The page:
A no-deal Brexit risks creating a ‘dangerous two-tier food system’ which divides the rich and the poor, according to a new report from a leading think-tank.
The ResPublica poultry paper warned less well-off shoppers would be forced to buy chicken produced to lower standards if the UK failed to reach a deal with the EU or unilaterally dropped tariffs for trade partners with inferior production methods.
A significant drop in the number of EU employees in the UK poultry sector was also highlighted as a potential problem, with labour costs estimated to rise by up to half if EU workers were no longer able to be sourced.
The think-tank claimed the Government had done little to prepare the UK’s £7.2 billion poultry industry for Brexit, and said it hoped its report would act as a ‘wakeup call’ for Ministers.
Philip Blond, ResPublica’s director, said: “If the Government is serious about making Brexit work, then it is essential the UK finds a workable deal with our EU partners.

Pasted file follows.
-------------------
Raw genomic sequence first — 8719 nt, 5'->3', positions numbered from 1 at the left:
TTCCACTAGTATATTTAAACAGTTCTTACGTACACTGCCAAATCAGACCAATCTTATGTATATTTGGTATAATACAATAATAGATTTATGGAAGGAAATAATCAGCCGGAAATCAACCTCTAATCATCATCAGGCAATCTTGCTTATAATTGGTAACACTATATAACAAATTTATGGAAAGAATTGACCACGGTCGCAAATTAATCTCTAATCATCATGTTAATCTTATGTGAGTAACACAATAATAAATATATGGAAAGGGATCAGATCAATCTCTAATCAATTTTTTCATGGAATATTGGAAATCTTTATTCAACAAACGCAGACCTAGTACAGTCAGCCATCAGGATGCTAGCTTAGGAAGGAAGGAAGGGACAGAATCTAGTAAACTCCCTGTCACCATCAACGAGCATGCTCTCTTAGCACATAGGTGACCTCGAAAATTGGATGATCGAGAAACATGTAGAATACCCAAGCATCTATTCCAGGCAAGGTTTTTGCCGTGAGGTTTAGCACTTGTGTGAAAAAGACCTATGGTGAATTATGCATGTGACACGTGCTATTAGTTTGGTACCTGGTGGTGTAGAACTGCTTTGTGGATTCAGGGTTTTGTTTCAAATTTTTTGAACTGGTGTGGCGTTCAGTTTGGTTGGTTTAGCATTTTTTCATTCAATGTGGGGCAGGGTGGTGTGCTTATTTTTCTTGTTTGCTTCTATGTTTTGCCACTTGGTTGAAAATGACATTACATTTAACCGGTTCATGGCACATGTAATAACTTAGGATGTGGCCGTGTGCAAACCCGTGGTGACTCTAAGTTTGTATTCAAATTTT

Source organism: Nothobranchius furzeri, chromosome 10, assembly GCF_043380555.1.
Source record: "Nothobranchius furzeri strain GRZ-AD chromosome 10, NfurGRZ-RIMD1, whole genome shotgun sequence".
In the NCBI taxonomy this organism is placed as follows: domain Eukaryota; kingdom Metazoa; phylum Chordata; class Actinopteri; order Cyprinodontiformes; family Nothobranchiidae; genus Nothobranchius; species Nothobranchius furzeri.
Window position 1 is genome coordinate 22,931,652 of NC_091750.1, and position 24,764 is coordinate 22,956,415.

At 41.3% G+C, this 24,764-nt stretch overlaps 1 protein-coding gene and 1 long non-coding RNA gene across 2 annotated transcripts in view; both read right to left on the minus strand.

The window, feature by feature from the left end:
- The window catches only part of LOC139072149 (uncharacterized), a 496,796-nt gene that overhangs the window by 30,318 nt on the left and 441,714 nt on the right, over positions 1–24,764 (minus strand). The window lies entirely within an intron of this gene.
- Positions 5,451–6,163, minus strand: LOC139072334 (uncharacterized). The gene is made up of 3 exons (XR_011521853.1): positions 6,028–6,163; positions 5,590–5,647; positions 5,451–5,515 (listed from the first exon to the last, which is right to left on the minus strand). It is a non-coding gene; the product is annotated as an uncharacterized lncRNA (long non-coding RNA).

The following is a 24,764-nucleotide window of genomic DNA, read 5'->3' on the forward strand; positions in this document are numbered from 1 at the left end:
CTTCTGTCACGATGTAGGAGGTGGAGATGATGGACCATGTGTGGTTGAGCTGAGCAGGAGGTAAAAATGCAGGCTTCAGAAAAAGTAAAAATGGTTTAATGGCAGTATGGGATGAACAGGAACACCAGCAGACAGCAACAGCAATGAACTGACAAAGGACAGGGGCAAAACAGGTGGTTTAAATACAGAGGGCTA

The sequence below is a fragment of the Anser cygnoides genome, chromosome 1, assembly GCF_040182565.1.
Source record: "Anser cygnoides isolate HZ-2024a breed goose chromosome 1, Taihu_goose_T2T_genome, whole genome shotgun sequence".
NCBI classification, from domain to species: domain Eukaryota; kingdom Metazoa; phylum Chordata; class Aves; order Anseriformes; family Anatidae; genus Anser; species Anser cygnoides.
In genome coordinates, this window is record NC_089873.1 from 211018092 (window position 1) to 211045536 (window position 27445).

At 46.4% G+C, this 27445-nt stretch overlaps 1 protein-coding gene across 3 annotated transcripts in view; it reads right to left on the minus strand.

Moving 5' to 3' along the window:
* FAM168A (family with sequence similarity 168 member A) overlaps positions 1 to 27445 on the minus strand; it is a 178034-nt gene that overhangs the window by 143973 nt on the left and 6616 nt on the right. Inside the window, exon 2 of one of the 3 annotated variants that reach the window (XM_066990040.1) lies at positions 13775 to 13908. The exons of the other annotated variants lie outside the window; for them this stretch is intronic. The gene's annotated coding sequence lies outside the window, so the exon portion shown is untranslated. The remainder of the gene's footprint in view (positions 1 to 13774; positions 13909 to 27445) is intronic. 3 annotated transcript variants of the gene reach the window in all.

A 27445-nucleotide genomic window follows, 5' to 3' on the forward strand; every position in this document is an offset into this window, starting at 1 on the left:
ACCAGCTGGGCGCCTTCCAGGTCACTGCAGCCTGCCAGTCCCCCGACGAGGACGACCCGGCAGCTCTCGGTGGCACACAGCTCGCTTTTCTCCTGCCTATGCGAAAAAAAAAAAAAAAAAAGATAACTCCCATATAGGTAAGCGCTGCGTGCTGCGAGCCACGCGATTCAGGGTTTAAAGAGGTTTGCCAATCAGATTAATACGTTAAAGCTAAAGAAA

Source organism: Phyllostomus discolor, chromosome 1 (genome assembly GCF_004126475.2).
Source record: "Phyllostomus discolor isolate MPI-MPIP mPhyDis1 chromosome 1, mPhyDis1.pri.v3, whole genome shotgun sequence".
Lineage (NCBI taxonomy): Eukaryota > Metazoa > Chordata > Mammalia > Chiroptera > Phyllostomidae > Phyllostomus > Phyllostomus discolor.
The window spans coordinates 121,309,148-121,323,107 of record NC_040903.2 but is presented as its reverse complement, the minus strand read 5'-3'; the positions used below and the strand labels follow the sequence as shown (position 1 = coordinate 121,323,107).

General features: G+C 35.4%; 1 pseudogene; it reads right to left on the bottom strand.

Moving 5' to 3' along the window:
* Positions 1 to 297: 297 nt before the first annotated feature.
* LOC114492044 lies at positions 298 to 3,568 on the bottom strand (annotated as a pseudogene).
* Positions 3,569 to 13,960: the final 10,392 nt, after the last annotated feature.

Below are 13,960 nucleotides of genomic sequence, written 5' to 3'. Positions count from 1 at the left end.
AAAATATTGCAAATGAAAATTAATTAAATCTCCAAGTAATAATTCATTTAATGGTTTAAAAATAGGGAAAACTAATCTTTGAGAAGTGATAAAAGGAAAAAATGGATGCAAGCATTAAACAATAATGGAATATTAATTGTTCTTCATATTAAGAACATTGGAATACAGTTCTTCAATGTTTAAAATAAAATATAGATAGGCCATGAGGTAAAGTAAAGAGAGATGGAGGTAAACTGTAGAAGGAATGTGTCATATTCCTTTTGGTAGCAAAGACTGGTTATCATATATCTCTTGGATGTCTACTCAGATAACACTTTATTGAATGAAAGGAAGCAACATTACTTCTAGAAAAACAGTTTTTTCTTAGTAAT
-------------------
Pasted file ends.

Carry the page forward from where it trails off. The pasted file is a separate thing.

“If that fails, we risk creating a dangerous two-tier system, where the rich will be able to afford the increased cost of production necessary to maintain the highest standard, while those on low incomes will have little choice but to accept poultry with inferior standards, such as chlorinated or from countries where the use of antibiotics is unregulated and unmonitored.”
Joe Cowen, who co-authored the report, suggested lower-income shoppers would only be able to afford chicken from countries such as Thailand and Brazil in a no-deal scenario.
“Antibiotic use is endemic in Thailand, while Brazil, another major exporter of chicken, has significantly lower standards than the UK,” he said.
“Recently we saw 20 factories shut down overnight due to poor practices. Crashing out of the EU without a deal means we would lose much of the EU external infrastructure which allows us to monitor and inspect the food we eat and how it is prepared.
“While it is possible to construct our own regulatory system, given the glacial pace of the Government around all elements of Brexit, it seems unlikely this would happen before we are due to leave next March, exposing consumers to food produced to lower standards.”